Prince Philip: Leeds Minster in solidarity with communities as city remembers Duke of Edinburgh with online service

it was a moment of quiet reflection as prayers were said to honour the Duke of Edinburgh’s life and his unflinching dedication to his Queen and country over the decades.

Saturday, 17th April 2021, 6:00 am
Rev Sam Corley, Rector of Leeds Minster watches The Lord Mayor of Leeds Eileen Taylor light a candle. Picture Tony Johnson

A special civil service of remembrance was recorded at Leeds Minster as the nation looks set to pause this for the Duke of Edinburgh’s funeral this afternoon.

The service, which was led by the Rector of Leeds, the Reverend Canon Sam Corley, was broadcast on YouTube last night so that people across the city could reflect on the Duke’s life.

The Bishop of Leeds, The Right Reverend Nick Baines also read a sermon at the event which was also attended by the Lord-Lieutenant of West Yorkshire, Ed Anderson, the Lord Mayor of Leeds, Eileen Taylor and the Leader of Leeds City Council James Lewis.

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Rev Corley said what a “massive privilege” it was to lead Leeds’ remembrance service in honour of the Duke’s memory.

He said: "The people who were able to attend the service were there to represent each and every community and person in Leeds who couldn't be with us because of restrictions.

"It really is a massive privilege to have led the event and service, particularly when doing so on behalf of the whole city and district who are mourning in solidarity.

"I think the Duke of Edinburgh was perhaps one of those people who allowed the cracks to show, sometimes deliberately and sometimes not so deliberately, but he gave us a sense of 'actually, we're all people'.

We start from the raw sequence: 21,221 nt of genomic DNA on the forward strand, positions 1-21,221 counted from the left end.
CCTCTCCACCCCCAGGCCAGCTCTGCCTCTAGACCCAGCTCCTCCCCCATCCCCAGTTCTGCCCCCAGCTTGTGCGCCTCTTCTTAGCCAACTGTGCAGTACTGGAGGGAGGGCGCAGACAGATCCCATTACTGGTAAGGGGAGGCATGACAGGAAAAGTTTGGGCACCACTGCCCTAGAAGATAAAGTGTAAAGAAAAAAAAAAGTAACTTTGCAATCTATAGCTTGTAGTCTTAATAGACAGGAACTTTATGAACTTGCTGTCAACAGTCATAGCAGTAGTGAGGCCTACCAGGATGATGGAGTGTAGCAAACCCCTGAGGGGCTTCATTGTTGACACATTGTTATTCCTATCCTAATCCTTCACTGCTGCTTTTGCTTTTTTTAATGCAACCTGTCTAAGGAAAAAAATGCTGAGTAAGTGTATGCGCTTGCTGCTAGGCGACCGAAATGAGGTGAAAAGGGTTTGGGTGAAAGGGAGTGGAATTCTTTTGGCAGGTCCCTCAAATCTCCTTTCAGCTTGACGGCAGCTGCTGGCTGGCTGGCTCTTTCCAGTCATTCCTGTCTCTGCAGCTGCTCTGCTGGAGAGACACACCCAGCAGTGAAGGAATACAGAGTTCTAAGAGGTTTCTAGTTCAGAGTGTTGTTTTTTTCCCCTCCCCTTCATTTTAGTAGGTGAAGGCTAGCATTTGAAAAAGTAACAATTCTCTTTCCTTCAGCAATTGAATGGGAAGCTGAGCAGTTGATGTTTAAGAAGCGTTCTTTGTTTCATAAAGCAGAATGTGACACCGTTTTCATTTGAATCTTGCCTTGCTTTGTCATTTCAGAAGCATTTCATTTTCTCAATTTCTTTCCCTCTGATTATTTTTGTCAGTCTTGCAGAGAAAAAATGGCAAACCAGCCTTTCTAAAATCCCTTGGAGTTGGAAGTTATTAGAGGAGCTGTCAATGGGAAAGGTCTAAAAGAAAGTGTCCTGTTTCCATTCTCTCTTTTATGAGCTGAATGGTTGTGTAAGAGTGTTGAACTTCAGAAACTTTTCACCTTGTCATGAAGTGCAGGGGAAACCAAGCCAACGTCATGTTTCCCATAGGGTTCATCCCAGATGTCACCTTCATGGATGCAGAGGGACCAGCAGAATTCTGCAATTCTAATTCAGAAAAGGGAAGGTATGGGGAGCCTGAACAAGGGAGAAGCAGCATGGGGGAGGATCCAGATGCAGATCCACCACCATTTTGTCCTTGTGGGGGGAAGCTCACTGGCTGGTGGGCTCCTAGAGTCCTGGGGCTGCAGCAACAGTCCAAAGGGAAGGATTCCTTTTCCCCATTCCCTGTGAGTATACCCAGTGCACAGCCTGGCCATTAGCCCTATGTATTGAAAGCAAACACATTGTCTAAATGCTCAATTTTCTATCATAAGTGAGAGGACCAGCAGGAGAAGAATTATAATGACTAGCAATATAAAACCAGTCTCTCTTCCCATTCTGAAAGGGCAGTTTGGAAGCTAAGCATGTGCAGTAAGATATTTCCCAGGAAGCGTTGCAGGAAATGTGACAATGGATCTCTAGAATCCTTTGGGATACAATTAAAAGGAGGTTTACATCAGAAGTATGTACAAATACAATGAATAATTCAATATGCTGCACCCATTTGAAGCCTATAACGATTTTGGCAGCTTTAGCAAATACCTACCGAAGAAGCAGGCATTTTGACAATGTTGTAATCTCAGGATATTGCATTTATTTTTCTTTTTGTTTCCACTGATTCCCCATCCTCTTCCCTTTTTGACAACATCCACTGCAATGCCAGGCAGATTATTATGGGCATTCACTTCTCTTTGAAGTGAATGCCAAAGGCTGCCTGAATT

"Some are born into great privilege and others quite the opposite, but like the Duke, we're all just trying to make the best of the opportunities before us.

"One of those, for me, is having the privilege of leading events such as these for Leeds, and it helps to remind us of how the Duke took advantage of privileges and opportunities before him to serve others - particularly through the Duke of Edinburgh award scheme."

Rev. Corley tells of the time he had the honour of meeting the Duke when he visited Saltaire with The Queen in 2012 as part of a series of events in Leeds and West Yorkshire.

He said: "I was asked to say Grace for the lunch we had and therefore was sat on the table with Prince Philip.

"It was remarkable that it was probably their third or fourth event of the day and yet they were still full of energy and interest.

"The Duke went round the four or five of us at the table, and we were only there for 90 minutes but he skilfully divided up his time between each of us.

"He was really interested, searching questions, and showing the real encouragement and humour for which he's become so well-known.

"He wasn't on the same table as The Queen but the communication between them through nods, winks and eyes was just so wonderful to watch.

"The Duke was telling us about when they would be leaving and what the signs were and like a well-oiled machine and a well-rehearsed script it was true to form.

"When he touched the handle of his coffee up, Her Majesty stood up and it was time to go - it was absolutely remarkable.

"There he was, staying true to his values and priorities, happy to walk two steps behind his wife.

"There's something deeply inspiring for us all to learn from that."